SYDNEY -- No one was more surprised by who won the Australian Open than the champion himself.
Cameron Davis came from 6 shots behind going into the final round to win by 1 stroke on Sunday, shooting a 7-under 64 that included a birdie on the 18th and an eagle after holing a 100-meter approach shot.
"It's a little bit numb at the moment," Davis said. "I just didn't expect to be in this situation."
Davis started his round six groups ahead of the final one that included Day. When Davis finished with his 64, he had to wait more than an hour, most of it taken up at the practice range in case there was a playoff.
"I didn't even see a leaderboard before I hit that putt on the last hole," Davis said. "So I made that, and I thought, 'I'll be up around the top.' But to come into the scorers' hut and see where I was at, I was kind of blown away. I had no idea I'd be there."
Adding to the surprise: Davis lost his card to play on the Mackenzie Tour in Canada this year and before Sunday had never had a top-10 finish as a professional. And last week he missed the cut in the New South Wales Open.
The 22-year-old Australian finished with an 11-under total of 273 at The Australian Golf Club, where gusty and unpredictable winds made low scoring difficult.
Sweden's Jonas Blixt, who missed a 12-foot birdie putt on the 18th that would have forced a playoff, shot 68 to finish tied for second with Matt Jones (68), while third-round leader Day was fifth after a 73, 3 strokes behind.
"It was quite a simple putt, maybe a little longer than I would have wanted," Blixt said. "I thought it was a lot quicker than it was."
Davis, whose eagle came on the 12th hole when he hit his approach about 10 meters past the flag, then watched it spin back and into the cup, also qualified for next July's British Open at Carnoustie.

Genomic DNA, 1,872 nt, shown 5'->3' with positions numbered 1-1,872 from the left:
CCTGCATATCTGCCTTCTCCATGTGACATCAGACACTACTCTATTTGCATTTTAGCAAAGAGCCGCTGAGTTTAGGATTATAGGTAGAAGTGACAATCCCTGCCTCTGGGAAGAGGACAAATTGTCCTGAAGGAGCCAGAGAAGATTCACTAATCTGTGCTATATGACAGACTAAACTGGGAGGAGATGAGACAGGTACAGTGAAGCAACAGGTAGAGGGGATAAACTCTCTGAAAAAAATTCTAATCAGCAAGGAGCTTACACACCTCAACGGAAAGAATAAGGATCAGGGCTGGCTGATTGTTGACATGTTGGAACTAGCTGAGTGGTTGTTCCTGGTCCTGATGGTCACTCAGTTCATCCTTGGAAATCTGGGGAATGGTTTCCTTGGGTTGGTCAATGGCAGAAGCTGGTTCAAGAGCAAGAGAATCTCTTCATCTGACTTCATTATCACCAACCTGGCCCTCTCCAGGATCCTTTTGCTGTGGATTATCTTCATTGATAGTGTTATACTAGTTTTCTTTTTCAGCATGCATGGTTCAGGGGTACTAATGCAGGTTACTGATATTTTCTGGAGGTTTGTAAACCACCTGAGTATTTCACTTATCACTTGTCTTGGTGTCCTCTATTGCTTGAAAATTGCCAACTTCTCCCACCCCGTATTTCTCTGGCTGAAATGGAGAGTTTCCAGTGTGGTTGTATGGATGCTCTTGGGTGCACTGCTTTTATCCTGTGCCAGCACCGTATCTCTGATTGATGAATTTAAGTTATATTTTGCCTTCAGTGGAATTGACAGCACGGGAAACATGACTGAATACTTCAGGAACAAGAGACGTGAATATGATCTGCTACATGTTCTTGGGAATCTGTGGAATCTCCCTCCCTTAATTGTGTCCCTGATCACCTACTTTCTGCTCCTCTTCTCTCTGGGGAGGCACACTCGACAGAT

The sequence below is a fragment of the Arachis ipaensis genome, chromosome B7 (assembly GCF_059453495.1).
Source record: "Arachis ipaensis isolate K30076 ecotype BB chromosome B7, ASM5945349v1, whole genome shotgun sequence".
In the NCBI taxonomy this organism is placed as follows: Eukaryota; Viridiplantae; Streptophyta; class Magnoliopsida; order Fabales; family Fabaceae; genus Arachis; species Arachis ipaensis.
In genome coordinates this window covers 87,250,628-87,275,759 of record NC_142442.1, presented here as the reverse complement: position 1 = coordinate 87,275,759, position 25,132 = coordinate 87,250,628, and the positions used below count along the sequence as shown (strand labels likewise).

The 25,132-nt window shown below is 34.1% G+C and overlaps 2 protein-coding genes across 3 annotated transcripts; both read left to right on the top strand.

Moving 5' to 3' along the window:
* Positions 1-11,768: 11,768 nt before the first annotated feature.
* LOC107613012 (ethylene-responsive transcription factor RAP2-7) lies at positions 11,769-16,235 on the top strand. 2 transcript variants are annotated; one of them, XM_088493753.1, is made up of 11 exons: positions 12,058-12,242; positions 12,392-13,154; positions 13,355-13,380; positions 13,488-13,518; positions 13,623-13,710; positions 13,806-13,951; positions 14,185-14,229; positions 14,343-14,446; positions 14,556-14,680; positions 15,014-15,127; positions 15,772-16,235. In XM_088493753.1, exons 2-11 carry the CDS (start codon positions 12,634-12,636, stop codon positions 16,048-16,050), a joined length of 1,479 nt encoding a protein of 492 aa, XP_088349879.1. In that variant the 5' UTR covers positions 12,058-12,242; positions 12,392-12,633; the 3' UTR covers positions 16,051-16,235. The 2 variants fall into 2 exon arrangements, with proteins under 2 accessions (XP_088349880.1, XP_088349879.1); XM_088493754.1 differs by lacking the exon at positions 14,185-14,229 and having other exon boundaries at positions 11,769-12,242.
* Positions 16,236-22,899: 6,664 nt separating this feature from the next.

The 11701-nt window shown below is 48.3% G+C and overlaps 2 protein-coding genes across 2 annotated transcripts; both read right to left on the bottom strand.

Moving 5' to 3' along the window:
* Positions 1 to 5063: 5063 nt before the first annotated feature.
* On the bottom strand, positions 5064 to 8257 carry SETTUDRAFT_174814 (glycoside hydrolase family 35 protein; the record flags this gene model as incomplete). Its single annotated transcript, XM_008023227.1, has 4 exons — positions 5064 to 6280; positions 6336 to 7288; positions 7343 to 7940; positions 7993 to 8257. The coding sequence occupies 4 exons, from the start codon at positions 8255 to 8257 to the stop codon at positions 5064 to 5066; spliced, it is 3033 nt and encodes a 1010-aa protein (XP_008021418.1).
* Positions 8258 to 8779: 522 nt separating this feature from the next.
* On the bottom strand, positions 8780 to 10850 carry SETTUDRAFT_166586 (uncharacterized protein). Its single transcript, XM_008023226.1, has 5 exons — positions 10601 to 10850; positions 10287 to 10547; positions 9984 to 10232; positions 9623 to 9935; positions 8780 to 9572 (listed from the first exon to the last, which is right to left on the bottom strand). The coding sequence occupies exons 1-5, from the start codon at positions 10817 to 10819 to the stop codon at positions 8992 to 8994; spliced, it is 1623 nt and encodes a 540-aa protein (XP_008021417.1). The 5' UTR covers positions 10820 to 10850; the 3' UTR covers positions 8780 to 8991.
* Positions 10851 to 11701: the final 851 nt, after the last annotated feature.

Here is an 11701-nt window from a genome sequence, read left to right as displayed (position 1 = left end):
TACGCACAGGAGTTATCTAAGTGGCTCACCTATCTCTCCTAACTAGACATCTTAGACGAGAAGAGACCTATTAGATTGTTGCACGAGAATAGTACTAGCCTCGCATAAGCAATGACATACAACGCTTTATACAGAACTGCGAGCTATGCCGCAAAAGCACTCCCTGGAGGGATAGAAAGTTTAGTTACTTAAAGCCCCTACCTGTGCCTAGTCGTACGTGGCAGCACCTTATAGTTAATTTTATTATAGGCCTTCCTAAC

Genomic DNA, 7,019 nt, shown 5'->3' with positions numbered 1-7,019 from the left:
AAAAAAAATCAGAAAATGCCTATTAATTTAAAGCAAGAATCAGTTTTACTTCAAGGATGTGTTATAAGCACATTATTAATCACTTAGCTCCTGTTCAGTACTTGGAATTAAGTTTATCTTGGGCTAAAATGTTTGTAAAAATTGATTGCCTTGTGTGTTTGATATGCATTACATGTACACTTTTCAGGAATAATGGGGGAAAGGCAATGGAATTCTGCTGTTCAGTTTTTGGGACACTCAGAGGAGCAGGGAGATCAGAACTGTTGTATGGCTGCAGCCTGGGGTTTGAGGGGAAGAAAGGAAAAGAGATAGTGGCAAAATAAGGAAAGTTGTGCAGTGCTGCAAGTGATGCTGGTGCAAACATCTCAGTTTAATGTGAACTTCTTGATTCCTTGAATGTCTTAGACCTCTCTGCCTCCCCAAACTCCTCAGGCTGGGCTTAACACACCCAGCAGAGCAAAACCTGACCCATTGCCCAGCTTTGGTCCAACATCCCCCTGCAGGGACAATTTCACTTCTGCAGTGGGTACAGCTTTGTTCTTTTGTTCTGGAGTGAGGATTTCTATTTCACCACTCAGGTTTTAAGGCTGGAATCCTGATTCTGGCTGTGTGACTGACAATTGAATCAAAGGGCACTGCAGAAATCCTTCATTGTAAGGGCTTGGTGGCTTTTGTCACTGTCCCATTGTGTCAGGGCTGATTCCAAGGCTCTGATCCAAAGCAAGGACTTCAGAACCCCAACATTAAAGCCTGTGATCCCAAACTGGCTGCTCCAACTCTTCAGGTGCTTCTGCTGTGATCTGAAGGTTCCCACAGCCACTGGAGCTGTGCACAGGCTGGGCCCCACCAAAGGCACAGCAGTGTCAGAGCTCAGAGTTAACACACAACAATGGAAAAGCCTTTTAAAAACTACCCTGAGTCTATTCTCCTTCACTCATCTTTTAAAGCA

The Australian Open was the first of 15 events in 10 countries that will make up The Open qualifying series for 2018. Also qualifying were Blixt and Jones, among the top three players not already eligible.
Day double-bogeyed the ninth hole after the most unfortunate of circumstances -- his shot out of a fairway bunker hit the lip of the bunker, caromed left across the fairway and into a water hazard. He was making his first tournament appearance in Australia since 2013.
"I just didn't play my best, and obviously it's not great to shoot 2 over par on the final round when you've got the lead," Day said. "Cameron came back and played a wonderful round of golf."
Spieth, attempting to win his third Australian Open in four years, finished with 4-under 67, including an eagle on the last. He was eighth, 5 strokes behind Davis.
"It was a great finish," Spieth said. "I really felt like I shot 62 today, and it was 67, I had so many looks."
He was noncommittal about making another trip Down Under next year.
"I'd love to explore it," Spieth said. "It's just a matter of, like I've said every year, I try and figure out what's going on the next week, let alone a year from now."
Spieth will play next week at the Hero World Challenge in the Bahamas, where tournament host Tiger Woods will return to competitive golf.
Meanwhile, Jones' trip to Carnoustie next year could come with some concern back home. "I can't wait, but I just hope that our baby doesn't come that week. My wife [Melissa] is due at that time, so we will have to see what happens." ...
Davis will be playing his first major at Carnoustie. But just to bring him back down to earth, he'll head to Arizona next week for the final stage of the Web.com Tour qualifying school.